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Acetorphine



Acetorphine
Systematic (IUPAC) name
4,5α-epoxy-7α-(1-hydroxy-1-methylbutyl)-6-methoxy -17-methyl-6,14-endo-ethenomorphinan-3-yl acetate
Identifiers
CAS number 25333-77-1
ATC code  ?
PubChem 62795
Chemical data
Formula C27H35NO5 
Mol. mass 453.57 g/mol
Pharmacokinetic data
Bioavailability  ?
Metabolism  ?
Half life  ?
Excretion  ?
Therapeutic considerations
Pregnancy cat.

?

Legal status

Schedule II

Routes  ?

Acetorphine is a potent analgesic drug (painkiller), several thousand times stronger than morphine by weight. It is a derivative of the more well-known opioid etorphine, which is used as a very potent veterinary painkiller and anesthetic medication, primarily for the sedation of large animals such as elephants, giraffes and rhinos.

Additional recommended knowledge

Acetorphine was developed in 1966 by the Reckitt research group that developed etorphine. Acetorphine was developed for the same purpose as etorphine itself, namely as a strong tranquillizer for use in immobilizing large animals in veterinary medicine. However despite showing some advantages over etorphine (for instance producing less toxic side effects in giraffes), acetorphine was never widely adopted for veterinary use, and etorphine (along with other tranquillizers such as carfentanil and azaperone) remains the drug of choice in this application.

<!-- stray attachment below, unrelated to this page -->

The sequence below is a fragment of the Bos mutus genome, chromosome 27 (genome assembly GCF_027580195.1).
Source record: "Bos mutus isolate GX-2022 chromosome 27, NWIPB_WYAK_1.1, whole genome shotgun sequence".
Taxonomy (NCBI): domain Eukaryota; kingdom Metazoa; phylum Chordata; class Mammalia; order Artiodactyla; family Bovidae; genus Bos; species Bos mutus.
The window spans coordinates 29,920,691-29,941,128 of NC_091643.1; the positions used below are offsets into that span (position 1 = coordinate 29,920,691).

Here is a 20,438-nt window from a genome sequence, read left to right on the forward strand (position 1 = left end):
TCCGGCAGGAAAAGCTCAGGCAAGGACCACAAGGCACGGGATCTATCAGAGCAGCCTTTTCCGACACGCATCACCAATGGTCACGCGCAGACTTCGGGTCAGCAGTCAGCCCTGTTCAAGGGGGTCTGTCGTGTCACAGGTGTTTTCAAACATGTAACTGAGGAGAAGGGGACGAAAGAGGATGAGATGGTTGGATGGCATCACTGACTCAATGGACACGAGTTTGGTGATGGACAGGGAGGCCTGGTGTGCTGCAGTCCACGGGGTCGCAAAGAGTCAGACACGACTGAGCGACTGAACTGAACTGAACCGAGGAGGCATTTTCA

References

    UN Office on Drugs and Crime. Bulletin on Narcotics 1968, page 51-52

     
    This article is licensed under the GNU Free Documentation License. It uses material from the Wikipedia article "Acetorphine". A list of authors is available in Wikipedia.
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